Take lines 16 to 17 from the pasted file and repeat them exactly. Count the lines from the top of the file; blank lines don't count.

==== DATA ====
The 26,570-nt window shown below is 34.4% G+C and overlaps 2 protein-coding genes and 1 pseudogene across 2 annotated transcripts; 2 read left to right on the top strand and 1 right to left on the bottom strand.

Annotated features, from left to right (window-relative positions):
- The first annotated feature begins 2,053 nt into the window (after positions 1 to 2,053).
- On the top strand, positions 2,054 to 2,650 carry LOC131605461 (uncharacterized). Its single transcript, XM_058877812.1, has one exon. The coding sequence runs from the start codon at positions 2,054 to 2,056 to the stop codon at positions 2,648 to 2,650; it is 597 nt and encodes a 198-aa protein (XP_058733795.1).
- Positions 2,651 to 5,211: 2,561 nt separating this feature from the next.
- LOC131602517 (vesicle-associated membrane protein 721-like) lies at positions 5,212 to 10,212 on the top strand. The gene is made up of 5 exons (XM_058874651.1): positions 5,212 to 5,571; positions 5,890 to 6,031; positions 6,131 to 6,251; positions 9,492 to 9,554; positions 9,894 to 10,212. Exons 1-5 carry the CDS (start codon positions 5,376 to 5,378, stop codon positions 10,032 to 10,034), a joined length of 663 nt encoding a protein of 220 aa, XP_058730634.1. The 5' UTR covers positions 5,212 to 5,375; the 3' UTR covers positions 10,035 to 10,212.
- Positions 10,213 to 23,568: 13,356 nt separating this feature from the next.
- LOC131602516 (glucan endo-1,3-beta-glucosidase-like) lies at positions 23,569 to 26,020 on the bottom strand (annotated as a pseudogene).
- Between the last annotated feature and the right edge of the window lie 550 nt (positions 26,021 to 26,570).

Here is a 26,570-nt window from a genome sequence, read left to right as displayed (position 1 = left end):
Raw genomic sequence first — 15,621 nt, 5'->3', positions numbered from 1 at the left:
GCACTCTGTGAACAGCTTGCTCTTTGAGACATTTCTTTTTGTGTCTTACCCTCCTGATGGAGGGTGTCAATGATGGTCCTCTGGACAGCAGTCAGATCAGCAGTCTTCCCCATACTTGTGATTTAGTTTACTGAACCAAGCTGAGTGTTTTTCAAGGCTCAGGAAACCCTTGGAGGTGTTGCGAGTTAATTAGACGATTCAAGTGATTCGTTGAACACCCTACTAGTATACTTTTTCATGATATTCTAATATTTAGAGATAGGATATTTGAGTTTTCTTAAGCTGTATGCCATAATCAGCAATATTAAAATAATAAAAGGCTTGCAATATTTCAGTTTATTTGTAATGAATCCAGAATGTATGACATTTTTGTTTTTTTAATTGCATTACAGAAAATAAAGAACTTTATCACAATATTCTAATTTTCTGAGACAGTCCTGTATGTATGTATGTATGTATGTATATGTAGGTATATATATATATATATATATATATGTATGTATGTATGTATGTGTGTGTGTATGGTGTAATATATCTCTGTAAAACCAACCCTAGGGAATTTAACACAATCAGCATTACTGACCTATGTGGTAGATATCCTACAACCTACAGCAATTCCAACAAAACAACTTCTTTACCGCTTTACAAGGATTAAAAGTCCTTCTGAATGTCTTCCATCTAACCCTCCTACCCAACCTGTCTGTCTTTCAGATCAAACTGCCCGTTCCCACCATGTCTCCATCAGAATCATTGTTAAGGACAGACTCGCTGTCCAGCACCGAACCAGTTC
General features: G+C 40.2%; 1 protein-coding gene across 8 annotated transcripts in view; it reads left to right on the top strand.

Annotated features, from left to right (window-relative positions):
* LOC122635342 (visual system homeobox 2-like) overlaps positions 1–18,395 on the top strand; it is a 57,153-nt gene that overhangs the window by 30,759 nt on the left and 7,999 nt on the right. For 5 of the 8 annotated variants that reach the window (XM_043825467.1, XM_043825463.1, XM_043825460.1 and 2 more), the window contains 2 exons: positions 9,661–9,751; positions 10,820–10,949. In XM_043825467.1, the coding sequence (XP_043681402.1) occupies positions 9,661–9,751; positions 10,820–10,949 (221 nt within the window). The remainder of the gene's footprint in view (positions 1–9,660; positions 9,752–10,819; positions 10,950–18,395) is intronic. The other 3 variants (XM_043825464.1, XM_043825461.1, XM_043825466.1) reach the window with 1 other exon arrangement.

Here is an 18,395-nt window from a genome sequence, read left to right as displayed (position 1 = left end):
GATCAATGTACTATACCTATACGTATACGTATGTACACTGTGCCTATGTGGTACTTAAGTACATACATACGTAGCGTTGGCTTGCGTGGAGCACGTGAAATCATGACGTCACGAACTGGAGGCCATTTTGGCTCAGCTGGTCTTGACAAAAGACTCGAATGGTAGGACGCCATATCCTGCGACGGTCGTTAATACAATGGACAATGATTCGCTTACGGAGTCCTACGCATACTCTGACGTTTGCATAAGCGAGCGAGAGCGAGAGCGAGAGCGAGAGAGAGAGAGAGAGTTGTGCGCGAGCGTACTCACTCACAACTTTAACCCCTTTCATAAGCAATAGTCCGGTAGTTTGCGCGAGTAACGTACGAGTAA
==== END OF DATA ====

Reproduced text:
Here is an 18,395-nt window from a genome sequence, read left to right as displayed (position 1 = left end):
GATCAATGTACTATACCTATACGTATACGTATGTACACTGTGCCTATGTGGTACTTAAGTACATACATACGTAGCGTTGGCTTGCGTGGAGCACGTGAAATCATGACGTCACGAACTGGAGGCCATTTTGGCTCAGCTGGTCTTGACAAAAGACTCGAATGGTAGGACGCCATATCCTGCGACGGTCGTTAATACAATGGACAATGATTCGCTTACGGAGTCCTACGCATACTCTGACGTTTGCATAAGCGAGCGAGAGCGAGAGCGAGAGCGAGAGAGAGAGAGAGAGTTGTGCGCGAGCGTACTCACTCACAACTTTAACCCCTTTCATAAGCAATAGTCCGGTAGTTTGCGCGAGTAACGTACGAGTAA